The second part of the antiphon, "come and redeem us with outstretched arm," is an echo of Yahweh's promise to Moses that "I will free you from the burdens which the Egyptians lay on you. I will release you from slavery to them, and with my arm outstretched and my strokes of power I will deliver you" (Ex 6:6). The promise made to the people of Israel in the Old Testament is seen in its fullness when it is considered in light of Christ's redemptive death. As the people of Israel awaited freedom from their captors, so the Church awaits the birth of the Messiah.

What are some of the ways in which we can be held captive today? When we lose focus and replace Christ as the center of our work, our family, our ministry, etc., we are at risk of becoming a prisoner. Even something which is very good in itself, can cause us to lose focus. We can become so involved in one aspect of our life that it affects our relationships, our families, our ability to maintain balance and moderation, etc. Even a "good work" can be dangerous to our freedom if we do not keep Christ at the center all that we do. Whether we are students or teachers, parents or children, caregivers, social workers or soldiers ... we are free as long as we keep Christ at the center of all our actions.

14 December 2009

Christmas Entertainment

Looking for a family-friendly classic that isn't warn out with air time? A monastery favorite is the one-hour opera (English) by Gian-Carlo Menotti. This Christmas story about a crippled boy whose family provides hospitality to the magi on their way to Bethlehem is as inspiring as it is charming. To be accurate, we happen to own the 1978 VHS edition by Kutler (and not the RCA recording of the original NBC production, as pictured above.) This quaint holiday tale will be our movie of the month this coming Friday for locals who would like to join us for pizza and a movie before all-night adoration. Movie starts at 7.15pm.

10 December 2009

Religious Roadwork

You might stump the helpful worker in the orange apron if you walked into home depot and asked for a tool to help you "lower a mountain."

We hear so often, during this most sacred season of Advent, about the call to make straight the way of the Lord. We're told to fill in the valleys and level the mountains. And in today's first reading from Isaiah, we hear that the people of Israel, the beloved people of God (yes, believe it or not "worm" and "maggot" are terms of endearment ... lost somewhere in translation) will be made into an instrument to help along the roadwork: a sharp, new, double-edged sledge.

The Lord promises the impossible and asks us to trust Him. We are invited a clear a path for His coming. We are asked to discard all that is unworthy of the coming of the Lord. Perhaps we could think of that path as the road which leads to our heart. What do people encounter when they meet us? What kind of response do others receive when they ask us for a favor? Better yet: How do we greet those who inconvenience us? Are the mountains of our impatience and the valleys of our irritation stumbling blocks which might hurt someone who seeks our attention? Maybe we can't shave down all our mountains in one Advent season, but perhaps we can find a way around those we can't conquer right now -- a tunnel, perhaps -- which might help us to make a level road for all those who approach us. And when the waiting is over, may the newborn King find a smooth journey to our hearts.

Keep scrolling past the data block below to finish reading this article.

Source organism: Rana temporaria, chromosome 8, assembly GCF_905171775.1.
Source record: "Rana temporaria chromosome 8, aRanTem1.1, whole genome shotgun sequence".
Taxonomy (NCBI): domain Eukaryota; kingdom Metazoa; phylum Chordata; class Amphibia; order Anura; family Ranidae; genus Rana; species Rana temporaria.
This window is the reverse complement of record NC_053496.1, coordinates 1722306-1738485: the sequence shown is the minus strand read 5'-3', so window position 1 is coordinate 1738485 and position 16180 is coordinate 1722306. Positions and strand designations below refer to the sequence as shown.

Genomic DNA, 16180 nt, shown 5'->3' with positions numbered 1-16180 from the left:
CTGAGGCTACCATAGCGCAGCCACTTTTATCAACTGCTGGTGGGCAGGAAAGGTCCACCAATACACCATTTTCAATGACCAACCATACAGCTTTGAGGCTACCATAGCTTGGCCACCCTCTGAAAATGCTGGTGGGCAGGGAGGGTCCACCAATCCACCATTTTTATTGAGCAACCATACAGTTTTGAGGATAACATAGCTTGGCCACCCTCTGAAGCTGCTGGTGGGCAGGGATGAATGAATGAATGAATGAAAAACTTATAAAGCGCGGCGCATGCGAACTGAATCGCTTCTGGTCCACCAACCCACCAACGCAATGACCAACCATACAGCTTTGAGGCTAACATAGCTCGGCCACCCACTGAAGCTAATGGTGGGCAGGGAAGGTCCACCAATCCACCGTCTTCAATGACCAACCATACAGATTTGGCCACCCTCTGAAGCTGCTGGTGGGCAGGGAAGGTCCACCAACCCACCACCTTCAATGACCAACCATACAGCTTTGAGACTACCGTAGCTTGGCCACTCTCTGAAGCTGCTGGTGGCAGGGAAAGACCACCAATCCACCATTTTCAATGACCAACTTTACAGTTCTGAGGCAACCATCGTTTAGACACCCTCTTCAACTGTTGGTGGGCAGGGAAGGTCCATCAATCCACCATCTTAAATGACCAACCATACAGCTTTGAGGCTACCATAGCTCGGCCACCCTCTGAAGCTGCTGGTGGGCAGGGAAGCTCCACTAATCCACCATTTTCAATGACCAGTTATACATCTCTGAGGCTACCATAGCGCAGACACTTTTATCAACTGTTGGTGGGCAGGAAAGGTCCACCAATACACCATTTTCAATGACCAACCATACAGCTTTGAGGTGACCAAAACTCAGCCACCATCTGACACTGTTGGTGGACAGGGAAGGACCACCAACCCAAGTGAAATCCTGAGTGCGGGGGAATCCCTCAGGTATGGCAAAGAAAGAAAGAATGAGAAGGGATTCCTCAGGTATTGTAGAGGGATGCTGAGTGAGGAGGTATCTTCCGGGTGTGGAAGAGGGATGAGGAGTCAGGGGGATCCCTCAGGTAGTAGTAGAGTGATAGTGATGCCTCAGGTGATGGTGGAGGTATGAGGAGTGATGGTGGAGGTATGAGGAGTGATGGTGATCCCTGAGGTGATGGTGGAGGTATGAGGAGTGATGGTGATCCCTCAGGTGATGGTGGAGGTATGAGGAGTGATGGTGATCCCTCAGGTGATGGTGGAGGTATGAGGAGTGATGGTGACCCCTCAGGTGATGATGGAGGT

"Fill up the valleys; that is, fill your heart with confidence and hope because salvation is near at hand. The sight of our great faults brings with it a certain ... shock ... which unnerves the heart and often leads it to discouragement. These ... ditches and valleys must be filled up for Our Lord's coming!"
St. Francis de Sales

06 December 2009

A Conspiracy Afoot!

If you are not one of the 900,000 plus people who have viewed this video, it's worth the two and a half minutes. Not all of us are in an position to raise money to make global changes, but all of us are in a position to give more "presence" to those around us this holiday season -- and beyond. If St. John the Baptist were alive today, he'd probably be a "conspirator" too. Hat tip -- er, veil tip -- to our good friend, Christy, who had this video posted as her Gmail status message yesterday! Thanks, Christy!

"True servants of God preach and teach those whom they guide only so as to lead them to God, as much by their words as by their works. This is what St. John does today."
St. Francis de Sales

02 December 2009

Indulge Yourself

Indulge yourself: come pray with us!

After two great announcements on the Zenit news service, (click here and here to read them) our Federation President, Mother Susan Marie from our Monastery of Brooklyn, has written a lovely response telling readers of our up-coming jubilee year and the plenary indulgence available to those who pray in a Monastery chapel during in coming year.

Here in Georgetown, we will be kicking-off the jubilee year on 24th January 2010 with a 10am Mass in our Nolan Center. All locals are welcome to join us for the occasion.

"Be strong, firm, constant and unchanging . . . . so that nothing may separate you from your heavenly Bridegroom who has united you with one another; may nothing take away from you that union which alone can keep you united with Him, so that, all of you having only one heart and one soul, He Himself may be your only heart and your only soul."
St. Francis de Sales
Introduction to the Book of Rules, 1618